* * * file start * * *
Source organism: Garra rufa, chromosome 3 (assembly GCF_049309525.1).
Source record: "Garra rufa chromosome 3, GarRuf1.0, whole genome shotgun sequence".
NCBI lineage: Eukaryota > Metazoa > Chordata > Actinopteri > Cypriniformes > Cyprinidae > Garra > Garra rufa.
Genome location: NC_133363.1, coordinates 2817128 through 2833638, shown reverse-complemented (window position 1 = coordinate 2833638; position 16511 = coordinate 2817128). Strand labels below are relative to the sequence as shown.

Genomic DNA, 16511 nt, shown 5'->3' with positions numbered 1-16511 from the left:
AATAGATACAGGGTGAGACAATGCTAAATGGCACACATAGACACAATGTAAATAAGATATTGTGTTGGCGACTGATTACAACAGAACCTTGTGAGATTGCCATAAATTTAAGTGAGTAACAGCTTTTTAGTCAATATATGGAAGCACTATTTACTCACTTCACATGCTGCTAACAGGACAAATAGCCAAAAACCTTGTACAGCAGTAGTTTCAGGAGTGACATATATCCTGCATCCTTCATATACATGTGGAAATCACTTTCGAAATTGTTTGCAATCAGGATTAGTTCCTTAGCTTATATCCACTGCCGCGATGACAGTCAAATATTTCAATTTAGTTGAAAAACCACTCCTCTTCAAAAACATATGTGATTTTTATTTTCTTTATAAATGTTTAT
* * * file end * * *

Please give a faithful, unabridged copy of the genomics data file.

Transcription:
Source organism: Garra rufa, chromosome 3 (assembly GCF_049309525.1).
Source record: "Garra rufa chromosome 3, GarRuf1.0, whole genome shotgun sequence".
NCBI lineage: Eukaryota > Metazoa > Chordata > Actinopteri > Cypriniformes > Cyprinidae > Garra > Garra rufa.
Genome location: NC_133363.1, coordinates 2817128 through 2833638, shown reverse-complemented (window position 1 = coordinate 2833638; position 16511 = coordinate 2817128). Strand labels below are relative to the sequence as shown.

Genomic DNA, 16511 nt, shown 5'->3' with positions numbered 1-16511 from the left:
AATAGATACAGGGTGAGACAATGCTAAATGGCACACATAGACACAATGTAAATAAGATATTGTGTTGGCGACTGATTACAACAGAACCTTGTGAGATTGCCATAAATTTAAGTGAGTAACAGCTTTTTAGTCAATATATGGAAGCACTATTTACTCACTTCACATGCTGCTAACAGGACAAATAGCCAAAAACCTTGTACAGCAGTAGTTTCAGGAGTGACATATATCCTGCATCCTTCATATACATGTGGAAATCACTTTCGAAATTGTTTGCAATCAGGATTAGTTCCTTAGCTTATATCCACTGCCGCGATGACAGTCAAATATTTCAATTTAGTTGAAAAACCACTCCTCTTCAAAAACATATGTGATTTTTATTTTCTTTATAAATGTTTAT